It’s been a few weeks since I’ve posted anything from the Beautiful/Decay Creative Pic Pool so here are some ghoulish and disgustingly awesome drawings by Situs Invertus. I couldn’t find much about Situs but his work reminds me of what the metalhead that sat next to me in junior high used to dry on his notebook.
Imagebakery, a motion graphics studio in Korea recently sent us a link to this fully animated music video for Korean mega recording artist G Dragon. If your a fan of anime, fairytales, 3d disney stories, and manga then this is for you.
Today I remember just how much I enjoy Cal Lane’s work. Visually stunning, her sculptures are easily accessible yet deeply intellectual, but hey, that’s what you get when you work with a plasma cutter and 55 gallon oil drums. Amazing that she’s able to coax such ethereal work out of such crude material. Taking the reigns from the Smith’s and Serra’s of the sculpture world is no easy task, but Lane is seemingly running as fast as she can.
Producer Peter Chinn used a combination of dimensional ultrasound scans, tiny cameras and computer graphics to create these photographs of baby animals. Chinn made the images for a National Geographic documentary called Extraordinary Animals in the Womb, which tracked the process of growth, from conception to birth.
Aside from being scientifically interesting, these images are visually engaging. We (or at least I) rarely imagine what different animals look like inside the womb, and beyond being informative Chinn’s photographs are actually kind of beautiful (if you don’t over analyze the blood and guts). Except for the shark, that one is still kind of scary. (via viralnova)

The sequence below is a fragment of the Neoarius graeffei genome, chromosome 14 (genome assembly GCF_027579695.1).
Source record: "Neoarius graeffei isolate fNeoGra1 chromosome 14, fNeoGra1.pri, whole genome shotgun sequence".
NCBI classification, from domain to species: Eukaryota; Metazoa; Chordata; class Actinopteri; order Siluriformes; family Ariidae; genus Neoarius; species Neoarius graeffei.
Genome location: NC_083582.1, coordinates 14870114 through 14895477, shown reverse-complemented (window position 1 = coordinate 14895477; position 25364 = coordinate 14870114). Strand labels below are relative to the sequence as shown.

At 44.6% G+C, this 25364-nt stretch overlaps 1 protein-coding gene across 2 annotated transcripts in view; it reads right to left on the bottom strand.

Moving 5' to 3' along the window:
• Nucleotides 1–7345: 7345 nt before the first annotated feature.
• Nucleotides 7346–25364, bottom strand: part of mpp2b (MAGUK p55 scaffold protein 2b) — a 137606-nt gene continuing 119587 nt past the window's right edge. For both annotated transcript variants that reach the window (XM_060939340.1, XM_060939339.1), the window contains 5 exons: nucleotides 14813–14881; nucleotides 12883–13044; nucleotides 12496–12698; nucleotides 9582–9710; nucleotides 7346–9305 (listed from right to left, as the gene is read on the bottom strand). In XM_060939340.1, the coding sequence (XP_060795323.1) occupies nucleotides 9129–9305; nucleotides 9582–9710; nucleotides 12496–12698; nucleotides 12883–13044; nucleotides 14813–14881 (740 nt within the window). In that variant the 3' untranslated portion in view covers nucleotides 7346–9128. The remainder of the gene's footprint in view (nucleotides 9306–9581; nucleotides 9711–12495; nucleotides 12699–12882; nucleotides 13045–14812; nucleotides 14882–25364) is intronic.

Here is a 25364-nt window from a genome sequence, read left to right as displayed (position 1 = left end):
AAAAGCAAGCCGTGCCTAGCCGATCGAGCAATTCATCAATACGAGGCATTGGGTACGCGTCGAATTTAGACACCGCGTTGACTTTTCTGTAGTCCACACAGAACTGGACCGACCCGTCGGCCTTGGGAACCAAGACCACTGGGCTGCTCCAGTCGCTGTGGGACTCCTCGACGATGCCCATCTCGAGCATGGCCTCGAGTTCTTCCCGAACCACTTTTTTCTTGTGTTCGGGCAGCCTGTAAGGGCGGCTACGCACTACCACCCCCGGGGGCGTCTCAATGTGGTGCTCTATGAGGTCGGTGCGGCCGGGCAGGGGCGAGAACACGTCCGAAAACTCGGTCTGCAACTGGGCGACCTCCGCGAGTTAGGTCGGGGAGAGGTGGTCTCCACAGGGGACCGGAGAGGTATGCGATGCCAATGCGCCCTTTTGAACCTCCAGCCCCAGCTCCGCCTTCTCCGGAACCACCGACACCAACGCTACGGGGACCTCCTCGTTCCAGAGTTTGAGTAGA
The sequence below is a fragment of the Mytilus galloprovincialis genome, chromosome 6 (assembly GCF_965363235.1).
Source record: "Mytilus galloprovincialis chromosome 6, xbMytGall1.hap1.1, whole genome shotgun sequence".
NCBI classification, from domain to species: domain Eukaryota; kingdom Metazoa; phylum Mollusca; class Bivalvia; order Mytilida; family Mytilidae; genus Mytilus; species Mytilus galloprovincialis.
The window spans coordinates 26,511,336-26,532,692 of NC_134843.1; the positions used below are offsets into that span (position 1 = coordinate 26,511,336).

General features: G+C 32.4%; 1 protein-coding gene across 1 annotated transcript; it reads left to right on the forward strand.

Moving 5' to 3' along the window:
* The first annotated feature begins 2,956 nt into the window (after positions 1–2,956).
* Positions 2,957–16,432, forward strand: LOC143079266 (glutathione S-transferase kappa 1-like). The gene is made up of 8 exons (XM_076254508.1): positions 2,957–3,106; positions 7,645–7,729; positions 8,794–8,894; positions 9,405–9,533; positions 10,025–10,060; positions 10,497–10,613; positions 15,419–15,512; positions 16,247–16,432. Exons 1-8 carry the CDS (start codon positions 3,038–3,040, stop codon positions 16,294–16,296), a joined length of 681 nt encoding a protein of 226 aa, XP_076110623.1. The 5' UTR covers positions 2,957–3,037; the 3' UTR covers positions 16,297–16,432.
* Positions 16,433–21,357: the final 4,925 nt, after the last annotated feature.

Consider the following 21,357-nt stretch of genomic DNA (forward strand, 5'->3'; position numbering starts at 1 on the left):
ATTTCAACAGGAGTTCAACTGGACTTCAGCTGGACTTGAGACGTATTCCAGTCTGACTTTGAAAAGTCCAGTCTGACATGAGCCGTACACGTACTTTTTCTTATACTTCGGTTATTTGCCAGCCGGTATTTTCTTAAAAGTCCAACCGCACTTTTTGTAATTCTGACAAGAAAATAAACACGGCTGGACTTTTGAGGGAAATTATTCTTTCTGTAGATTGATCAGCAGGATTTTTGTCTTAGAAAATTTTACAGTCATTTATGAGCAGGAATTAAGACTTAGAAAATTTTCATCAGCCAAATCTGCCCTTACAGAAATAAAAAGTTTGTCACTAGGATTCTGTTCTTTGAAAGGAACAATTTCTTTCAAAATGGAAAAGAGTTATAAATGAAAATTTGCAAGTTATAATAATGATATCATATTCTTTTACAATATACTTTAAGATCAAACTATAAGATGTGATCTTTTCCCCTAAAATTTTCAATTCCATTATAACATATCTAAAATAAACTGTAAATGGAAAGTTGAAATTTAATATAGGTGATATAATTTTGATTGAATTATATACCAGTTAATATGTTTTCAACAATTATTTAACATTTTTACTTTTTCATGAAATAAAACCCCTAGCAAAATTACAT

Emma Kisiel‘s series of photographs At Rest is as intriguing as it is simple. Kisiel happens upon animals that have died, typically roadkill, and sparsely decorates the site. Simply by placing stones and flowers around the carcass, Kisiel draws attention and returns a certain dignity to each animal. Typically these animals are only seen from inside a car as it momentarily passes. Kisiel says of her interaction with the animals in the series:
“They are happened upon, visited with, remembered, and left to return to nature.” [via]
The stark sculptures of Al Farrow are jolting in their simplicity. His Reliquaries series of sculptures are houses of worship and reliquaries (a container for holy relics) built from weapons and ammunition. Stacks of bullets form walls, barrels form steeples, and muzzles form minarets. Farrow’s artistic commentary on violence in connection with religion is a powerful one. Using a provocative medium to create loaded imagery (seriously, pun not intended), Farrow’s work easily elicits strong responses from viewers.